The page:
“The greatest motivating factor for me is that many people know what I’m trying to do. I would be too embarrassed to quit.”

Laurie Pickard is on a mission. An Oberlin and Temple-educated international development specialist working in Kigwali, Rwanda, Pickard wants to be the first person to complete the equivalent of an MBA degree using Massive Open Online Courses (MOOCs), free university classes available on the internet.

Married to a US foreign service officer posted in Rwanda, Pickard considered applying to traditional MBA programs in the US — her education and work experience would qualify her to attend an elite school. But pragmatic considerations led her to an unconventional choice. “Cost was a big factor, especially the opportunity cost of taking time off and moving. I could never stomach the idea of going tens of thousands of dollars into debt”, Pickard told SlideRule. “And since I’m living and working in Africa, I can’t just do a part-time degree in the city where I live.”

Her plan is to complete over 20 courses from business schools like Stanford, Wharton and Yale — more than the typical MBA degree requires — and “graduate” with a world-class business education in three years. If all goes accordingly, she’ll have achieved this from the comfort of her home in Africa, and spent under $1000. She is about halfway to that goal.

Pickard regulary shares her progress on her website No-Pay MBA. She also recently co-authored MBA Essentials — an open curriculum with 475 hours of online courses that anyone can take to get an MBA-equivalent education for free.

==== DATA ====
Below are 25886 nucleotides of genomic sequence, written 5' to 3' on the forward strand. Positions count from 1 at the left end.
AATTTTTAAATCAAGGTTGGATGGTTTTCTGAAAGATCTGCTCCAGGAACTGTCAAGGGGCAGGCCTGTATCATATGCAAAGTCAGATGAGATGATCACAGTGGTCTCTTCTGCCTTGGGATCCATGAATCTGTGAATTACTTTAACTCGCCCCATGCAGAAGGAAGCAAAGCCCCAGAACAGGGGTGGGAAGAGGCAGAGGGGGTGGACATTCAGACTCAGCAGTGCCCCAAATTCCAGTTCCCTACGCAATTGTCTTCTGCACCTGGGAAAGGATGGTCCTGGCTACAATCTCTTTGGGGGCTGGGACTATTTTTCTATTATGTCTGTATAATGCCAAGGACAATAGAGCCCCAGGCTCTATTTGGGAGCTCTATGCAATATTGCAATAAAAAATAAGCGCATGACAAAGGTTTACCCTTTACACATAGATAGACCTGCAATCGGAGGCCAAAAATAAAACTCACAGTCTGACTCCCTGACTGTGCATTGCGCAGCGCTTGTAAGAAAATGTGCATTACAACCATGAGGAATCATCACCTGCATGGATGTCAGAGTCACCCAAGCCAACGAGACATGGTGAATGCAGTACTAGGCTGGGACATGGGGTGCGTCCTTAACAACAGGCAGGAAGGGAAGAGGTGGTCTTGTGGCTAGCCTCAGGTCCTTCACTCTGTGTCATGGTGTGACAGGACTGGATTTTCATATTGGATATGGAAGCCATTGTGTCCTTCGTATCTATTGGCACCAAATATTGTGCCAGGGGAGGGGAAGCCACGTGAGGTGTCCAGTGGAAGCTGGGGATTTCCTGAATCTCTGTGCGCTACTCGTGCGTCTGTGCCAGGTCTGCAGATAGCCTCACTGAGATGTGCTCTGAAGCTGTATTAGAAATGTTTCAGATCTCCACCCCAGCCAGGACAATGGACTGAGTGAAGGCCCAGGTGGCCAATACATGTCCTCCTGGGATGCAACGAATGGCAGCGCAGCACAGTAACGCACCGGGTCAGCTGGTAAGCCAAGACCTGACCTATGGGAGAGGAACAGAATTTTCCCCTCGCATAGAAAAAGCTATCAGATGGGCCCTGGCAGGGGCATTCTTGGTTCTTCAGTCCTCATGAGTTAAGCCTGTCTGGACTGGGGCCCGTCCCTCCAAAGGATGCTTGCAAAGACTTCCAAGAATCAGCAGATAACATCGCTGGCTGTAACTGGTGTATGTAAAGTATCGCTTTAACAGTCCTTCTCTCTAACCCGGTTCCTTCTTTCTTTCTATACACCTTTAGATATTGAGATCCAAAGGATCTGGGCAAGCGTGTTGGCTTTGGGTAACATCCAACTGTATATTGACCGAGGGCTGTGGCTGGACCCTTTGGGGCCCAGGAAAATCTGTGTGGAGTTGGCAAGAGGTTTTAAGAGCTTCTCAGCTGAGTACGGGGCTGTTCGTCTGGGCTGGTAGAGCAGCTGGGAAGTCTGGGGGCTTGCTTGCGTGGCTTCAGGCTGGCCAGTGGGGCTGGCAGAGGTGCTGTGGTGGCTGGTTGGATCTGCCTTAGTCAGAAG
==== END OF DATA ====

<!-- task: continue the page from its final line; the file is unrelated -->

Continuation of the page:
Here’s what we learned from talking to Pickard about her project:

  • Why Pickard wanted to pursue an MBA: “I want to bring a business perspective to the work I’m doing in international development,” Pickard told SlideRule. Knowledge of financial skills has helped her in some of the work she does with small farmers in Rwanda. Pickard also knows that earning her business degree would have long-term benefits: “I want to open up future options as I further develop my career.”
  • How she built her curriculum: Pickard carefully studied the curricula of elite business schools like Harvard, Wharton and MIT. So far she’s completed twelve courses in her first two “semesters”.
  • Why it comes at zero opportunity cost: Because MOOCs allow Pickard to take classes from multiple universities without leaving her home in Rwanda, she’s able to do all this while keeping her job at USAID.
  • How the experience compares to attending a traditional college: Pickard says she misses discussions with classmates, but she has found ways to bridge the gap. For one course, she formed a virtual study group that meets weekly on Google Hangout.
  • How she is getting around the issue of no formal degree: “I do think a lot about the importance of signaling”, Pickard told SlideRule. “Basically, the whole purpose of my blog and website is to signal the seriousness of my intentions and the value of what I’ve learned.” She hopes that someone can create a more scalable solution to the signaling problem for autodidacts like her.
  • Why she knows it’ll work: “The greatest motivating factor for me is that many people know what I’m trying to do,” Pickard told us. Now that she’s gone public with her story, she feels more committed to finishing.  “I would be too embarrassed to quit.”Feel inspired already? Check out the curriculum of Online Courses which Laurie is following right here on our MBA Essentials Learning Path at Springboard!